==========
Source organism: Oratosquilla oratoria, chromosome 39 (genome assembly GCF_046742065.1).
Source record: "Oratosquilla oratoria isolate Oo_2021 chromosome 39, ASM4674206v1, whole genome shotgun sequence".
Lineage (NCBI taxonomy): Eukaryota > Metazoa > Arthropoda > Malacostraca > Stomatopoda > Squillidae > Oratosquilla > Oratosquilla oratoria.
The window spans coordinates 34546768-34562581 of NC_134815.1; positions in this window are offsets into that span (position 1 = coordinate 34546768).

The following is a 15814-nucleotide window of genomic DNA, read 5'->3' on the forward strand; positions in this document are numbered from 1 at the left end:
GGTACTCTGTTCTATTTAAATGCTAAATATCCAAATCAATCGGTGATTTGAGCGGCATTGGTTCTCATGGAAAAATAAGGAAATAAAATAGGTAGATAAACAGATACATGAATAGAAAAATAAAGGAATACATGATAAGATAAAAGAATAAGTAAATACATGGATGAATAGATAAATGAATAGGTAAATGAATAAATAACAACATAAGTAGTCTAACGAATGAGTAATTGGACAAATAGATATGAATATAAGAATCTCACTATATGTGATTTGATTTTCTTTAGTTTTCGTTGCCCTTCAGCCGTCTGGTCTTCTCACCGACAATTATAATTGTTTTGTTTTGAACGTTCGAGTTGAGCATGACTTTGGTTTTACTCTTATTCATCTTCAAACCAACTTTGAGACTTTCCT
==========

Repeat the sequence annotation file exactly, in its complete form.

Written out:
Source organism: Oratosquilla oratoria, chromosome 39 (genome assembly GCF_046742065.1).
Source record: "Oratosquilla oratoria isolate Oo_2021 chromosome 39, ASM4674206v1, whole genome shotgun sequence".
Lineage (NCBI taxonomy): Eukaryota > Metazoa > Arthropoda > Malacostraca > Stomatopoda > Squillidae > Oratosquilla > Oratosquilla oratoria.
The window spans coordinates 34546768-34562581 of NC_134815.1; positions in this window are offsets into that span (position 1 = coordinate 34546768).

The following is a 15814-nucleotide window of genomic DNA, read 5'->3' on the forward strand; positions in this document are numbered from 1 at the left end:
GGTACTCTGTTCTATTTAAATGCTAAATATCCAAATCAATCGGTGATTTGAGCGGCATTGGTTCTCATGGAAAAATAAGGAAATAAAATAGGTAGATAAACAGATACATGAATAGAAAAATAAAGGAATACATGATAAGATAAAAGAATAAGTAAATACATGGATGAATAGATAAATGAATAGGTAAATGAATAAATAACAACATAAGTAGTCTAACGAATGAGTAATTGGACAAATAGATATGAATATAAGAATCTCACTATATGTGATTTGATTTTCTTTAGTTTTCGTTGCCCTTCAGCCGTCTGGTCTTCTCACCGACAATTATAATTGTTTTGTTTTGAACGTTCGAGTTGAGCATGACTTTGGTTTTACTCTTATTCATCTTCAAACCAACTTTGAGACTTTCCT